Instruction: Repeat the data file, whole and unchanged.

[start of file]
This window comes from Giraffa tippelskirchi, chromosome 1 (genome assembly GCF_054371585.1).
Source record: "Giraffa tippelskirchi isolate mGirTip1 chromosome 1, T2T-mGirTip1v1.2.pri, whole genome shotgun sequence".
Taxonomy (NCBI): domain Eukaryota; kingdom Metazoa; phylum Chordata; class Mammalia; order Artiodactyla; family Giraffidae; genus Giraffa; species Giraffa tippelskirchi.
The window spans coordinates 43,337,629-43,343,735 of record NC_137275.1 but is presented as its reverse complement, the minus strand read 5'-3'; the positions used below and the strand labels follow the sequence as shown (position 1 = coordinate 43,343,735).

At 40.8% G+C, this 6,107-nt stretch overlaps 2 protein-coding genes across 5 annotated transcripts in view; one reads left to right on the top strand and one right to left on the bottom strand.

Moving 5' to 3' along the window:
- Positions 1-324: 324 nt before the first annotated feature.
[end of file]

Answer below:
This window comes from Giraffa tippelskirchi, chromosome 1 (genome assembly GCF_054371585.1).
Source record: "Giraffa tippelskirchi isolate mGirTip1 chromosome 1, T2T-mGirTip1v1.2.pri, whole genome shotgun sequence".
Taxonomy (NCBI): domain Eukaryota; kingdom Metazoa; phylum Chordata; class Mammalia; order Artiodactyla; family Giraffidae; genus Giraffa; species Giraffa tippelskirchi.
The window spans coordinates 43,337,629-43,343,735 of record NC_137275.1 but is presented as its reverse complement, the minus strand read 5'-3'; the positions used below and the strand labels follow the sequence as shown (position 1 = coordinate 43,343,735).

At 40.8% G+C, this 6,107-nt stretch overlaps 2 protein-coding genes across 5 annotated transcripts in view; one reads left to right on the top strand and one right to left on the bottom strand.

Moving 5' to 3' along the window:
- Positions 1-324: 324 nt before the first annotated feature.